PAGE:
Nixing his pet subjects of rape and pedophilia, Dark Horse has been touted as tame by Todd Solondz’s rather lax standards. But this freeform outpour of misanthropy is as bountifully negative as ever. Taken as a character study, it’s bold but unpersuasive. Richard (Justin Bartha) is simple-minded dork of the fanboy genus, cynical but skilled at appearing otherwise; when he proposes to artsy, depressive Miranda (Selma Blair), it’s his dreams vs. her self-respect. While Richard and Miranda are a blatantly bad fit, Richard’s therapist’s way of putting it is “She’s too good for you”; while Richard compulsively buys action figures at work, he prides himself on being not that nerdy. But Solondz somehow lacks the nuance required to make these contradictions important. He instead shunts Richard and Miranda’s sacrifices aside in favor of an oneiric tailspin into self-loathing, his anything-to-get-a-laugh side reigning supreme. C+

Karim Ainouz is in top form with The Silver Cliff before much of anything happens. Djalma (Otto Jr.) languidly hangs out in downtown, fucks wife Violeta (Alessandra Negrini), and performs mundane parental tasks; Ainouz has no default setup, utilizing a variety of visual approaches, but tends to shift emphasis or phase it out entirely in the course of a shot. Then something big happens, Violeta becomes the true protagonist, and Silver Cliff begins to resemble a Radu Muntean movie in focus if not style, especially Tuesday After Christmas. The middle section’s highlights are Violeta’s slyest forms of emotional masochism: prioritizing rechecking her cell over her dentistry job, allowing herself indifference following a gory bike accident, replaying a traumatic voicemail before hitting the club. There’s only so much the movie can do, however, after blanketing her misery in oblivion. When Violeta listens to a cabbie recite a comparable story and vaguely discloses bits of her own, the movie hits a mundane spot between openness and dissimulation. But things pick up a bit as she ambles with single dad Nassir (Thiago Martins), whose awkwardness has a true, lovely ring. B-

Previous entries in Alexander Sokurov’s “Tetralogy of Power” didn’t exactly locate what was human in Hitler, Hirohito and Lenin so much as behavior so eccentric that good and evil were no longer applicable. Faust proves Sokurov incapable of a conventional emotion, or, I fear, a fully comprehensible one. Much of the film juxtaposes Faust’s (Johannes Zeiler) despair and bad health with sexual and sadistic pleasure, like an ascetic philosopher making sense of a Fellini cavalcade. Sokurov assigns even minor characters a madness that makes direct communication impossible, rendering Faust riveting moment-to-moment and inert across any given scene. Throughout, Satan (Anton Adasinskiy), here embodying converse extremes of human ugliness, both lanky and dense with flab, pursues Faust, and Faust pursues Margarete (Isolde Dychauk), the pretty sister of a slain soldier who still allows herself pleasure in the wake of her brother’s death. In an extraordinary display of Sokurov’s control over the 4:3 frame, Margarete’s grieving, although effusive, comically pales next to her mother’s—a gesture that, like many in Faust, undoes its own meaning. B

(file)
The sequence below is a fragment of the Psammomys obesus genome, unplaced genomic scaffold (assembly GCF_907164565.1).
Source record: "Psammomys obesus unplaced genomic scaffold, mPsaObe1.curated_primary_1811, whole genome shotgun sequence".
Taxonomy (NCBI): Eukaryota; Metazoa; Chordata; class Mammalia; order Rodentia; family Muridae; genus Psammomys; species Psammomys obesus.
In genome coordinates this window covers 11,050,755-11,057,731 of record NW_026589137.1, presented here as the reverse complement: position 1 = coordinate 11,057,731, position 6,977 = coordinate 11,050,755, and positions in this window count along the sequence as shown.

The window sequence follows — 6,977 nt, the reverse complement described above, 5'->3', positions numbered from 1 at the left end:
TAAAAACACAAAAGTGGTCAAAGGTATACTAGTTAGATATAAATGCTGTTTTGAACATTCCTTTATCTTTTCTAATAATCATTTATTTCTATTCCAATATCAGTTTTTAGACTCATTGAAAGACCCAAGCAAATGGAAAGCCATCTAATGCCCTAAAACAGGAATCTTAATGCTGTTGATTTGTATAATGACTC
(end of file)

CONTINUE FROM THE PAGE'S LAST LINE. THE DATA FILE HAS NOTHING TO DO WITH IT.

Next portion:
Tuesday, September 13, 2011

Day 3: September 10

Goodbye First Love

Mr. Tree (Han Jie) W/O

Gave this rigor-free study of a misfit around 30 minutes, around which point
Shu (Baoqiang Wang) had waxed moody about his traumatic past, made violently awkward advances towards the cold mute Xiaomei (Zhuo Tan), fallen into reveries and roughed up kids, to our presumed mild chuckles and mild pity. I didn’t detect a through-line or coherent style, apart from approximating Shu’s mania and wooziness as innocuously as possible.

The Ides of March (George Clooney) B

If Clooney the director loses focus now and then, he still succeeds at giving Clooney the actor an opportunity to riff on moral contradictions—his Governor Morris's interview segment on the death penalty outdoes all of Into the Abyss as an audaciously liberal appeal—and, though he’s no Otto Preminger, and Ides no Advise and Consent, to call out idealistic campaigner Stephen Myers (Ryan Gosling) on his every weakness. It’s a light, sharply written and acted movie, conceding to some conventions (Evan Rachel Wood is good in quieter moments and a distraction when called upon to provide tears) and disdaining others, particularly the expectation not to adopt double standards in a competitive realm. Morris and Myers are infused with a balanced dose of demagoguery and self-aware charm; other characters, like Philip Seymour Hoffman’s speechifying Paul Zara, present similarly. Anyone who’s watched a Clooney interview won’t marvel at the mixture: the film resonates as autocritique as much as satire.

This Side of Resurrection (Joaquim Sapinho) W/O

Opening titles, in which DV-shot sylvan and Christian imagery is scored to loud clanking, promise something like a Straub short hijacked by Gaspar Noe; I wasn’t frothing at the mouth. What follows includes listless amateur surfing footage, a well-written and acted breakup, general restraint from Sapinho and his actors, but all the shapeless ennui is so much noodling, and the characters are as sketchily defined as the interior scenes are underlit.

Goodbye First Love (Mia Hansen-Løve) A

A number of split-second moments from Hansen-Løve’s masterpiece outclass entire films at this year’s TIFF: Camille (Lola Créton, so fine in Bluebeard but so much better here) dropping Sullivan’s hand when he renounces dependency as an excuse for not seeing her—a gesture that secures her guilty affection and denies her long-term power; Breillat-like, offhand deployment of everything from nudity (Camille pulling back her yanked sheets from Sullivan, in an early scene, has the filmmaker delicately keeping truth and exploitation in check) to tears (without a trace of mockery, their wetness is more prominent on Camille’s face than her emotions). Her autobiographical love story is like a kindhearted variation on Pialat’s We Won’t Grow Old Together, where sensitivity represents its author’s downfall. Camille’s goodness and intelligence make her romantic nature all the more intractable. But just as the film’s saddest images follow bliss, such as Camille’s shyly disconsolate spasm in Sullivan’s arms following a fine outing, hesitant steps towards intellectual discipline and mutual romantic fulfillment, and the reflection they provide, save Hansen-Løve from committing Camille to doom.